Online Networked Publics
Colloque organisé dans le cadre du séminaire de Marcel Burger "Langages de la communication digitale: nouveaux médias, réseaux sociaux, identité numérique et citoyenneté".
Thursday 5 December 2019 - 14h00 to Friday 6 December 2019 - 12h30 - Anthropole - 5018 et 5093
Digital technology and media have restructured publics as networked publics (Boyd, 2011). Especially in the web 2.0 – an ‘ensemble’ of platforms such as Facebook, Twitter, YouTube, Instagram etc. – publics are constructed through specific affordances and at the same time designed interactively in each communicative exchange through individual stylistic choices which are, nonetheless, oriented to community norms (Androutsopoulos 2014).
Messages in the web 2.0 manifest such norms of the community and therefore construct the members identities. Indeed, they foster mixed images of the self : ego-driven, but also communally oriented performances (Papacharissi, 2018) staging ‘Me-we’ identities (Burger, 2019) often contributing to the formation of affective publics (Papacharissi, 2015) or intimate publics (Cumiskey and Hjorth, 2017).
The annual workshop addresses the construction of networked publics from a variety of perspectives. It interrogates the ways in which networked audiences emerge in different social media sharing practices and examines the implications of their formation for identity construction, affect entextualization and circulation, and community-building.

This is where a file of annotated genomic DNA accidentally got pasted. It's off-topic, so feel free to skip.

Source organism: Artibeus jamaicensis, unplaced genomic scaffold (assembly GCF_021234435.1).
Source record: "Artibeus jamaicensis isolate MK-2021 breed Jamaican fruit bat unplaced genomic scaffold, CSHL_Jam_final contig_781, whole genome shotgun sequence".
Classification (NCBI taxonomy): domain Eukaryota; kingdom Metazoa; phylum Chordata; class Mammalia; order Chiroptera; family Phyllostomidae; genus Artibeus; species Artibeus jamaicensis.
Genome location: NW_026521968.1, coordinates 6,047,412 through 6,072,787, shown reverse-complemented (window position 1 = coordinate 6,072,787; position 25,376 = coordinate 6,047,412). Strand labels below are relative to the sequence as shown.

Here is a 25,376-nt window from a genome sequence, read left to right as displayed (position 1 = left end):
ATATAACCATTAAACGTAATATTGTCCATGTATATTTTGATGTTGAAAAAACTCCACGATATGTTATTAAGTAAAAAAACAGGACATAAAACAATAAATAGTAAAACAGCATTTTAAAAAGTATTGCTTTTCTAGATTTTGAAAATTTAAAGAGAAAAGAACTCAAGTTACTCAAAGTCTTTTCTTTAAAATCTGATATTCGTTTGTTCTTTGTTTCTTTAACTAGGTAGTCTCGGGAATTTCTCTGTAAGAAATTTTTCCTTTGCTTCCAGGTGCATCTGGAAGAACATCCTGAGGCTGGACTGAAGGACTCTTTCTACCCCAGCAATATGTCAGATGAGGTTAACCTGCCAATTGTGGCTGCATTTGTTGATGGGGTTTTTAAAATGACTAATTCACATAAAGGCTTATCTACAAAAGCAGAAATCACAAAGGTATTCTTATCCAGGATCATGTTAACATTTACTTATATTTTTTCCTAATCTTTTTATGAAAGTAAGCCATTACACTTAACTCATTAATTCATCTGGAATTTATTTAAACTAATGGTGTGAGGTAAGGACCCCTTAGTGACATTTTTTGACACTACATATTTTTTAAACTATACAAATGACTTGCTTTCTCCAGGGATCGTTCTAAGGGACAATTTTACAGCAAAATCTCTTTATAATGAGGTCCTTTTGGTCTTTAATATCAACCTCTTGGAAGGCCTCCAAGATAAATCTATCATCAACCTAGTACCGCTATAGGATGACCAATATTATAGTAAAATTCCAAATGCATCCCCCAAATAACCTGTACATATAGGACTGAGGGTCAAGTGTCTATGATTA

Sharing is, here, understood as the main mode of online participation that incorporates notions of distribution, communication and interpersonal relations and that evokes the declared values of the sharing economy and the internet imaginary, including openness, trust, caring, and reciprocity (John, 2017).
The examination of different ways of constituting, developing and connecting (or disconnecting) networked audiences sheds light into the dynamics of participation, often traversing the online and offline, and raises important questions relating to the resignification of the public sphere and its associated notions of the ‘public’, the ‘social’, and the ‘commons’ (Fuchs 2014).
Androutsopoulos, J. (2014). Languaging when contexts collapse: Audience design in social networking. Discourse, Context & Media 4-5: 62-73.
Boyd, D. (2011). Social network sites as networked publics: Affordances, dynamics, and implications. In Papacharissi, Z. (ed.) Networked self: Identity, community, and culture on social network sites. New York: Routledge, pp. 39-58.
Burger, M. (2019). Introduction : Se mettre en scène dans les sphères publiques en ligne. In Burger, M. (ed.) La communication digitale, vol. 2. Cahiers de l’ILSL 59: 3-19.
Cumiskey, K.M. and L. Hjorth (2017). Haunting Hands. Mobile Media Practices and Loss. Oxford: Oxford University Press.
Fuchs, C. (2014). Social media. A Critical Introduction. London: Sage.
John, N. (2017). The Age of Sharing. Cambridge, UK: Polity Press.
Papacharissi, Z. (2015). Affective publics: Sentiment, Technology, and Politics. Oxford: Oxford University Press.
Marcel Burger, Section de Français et CLSL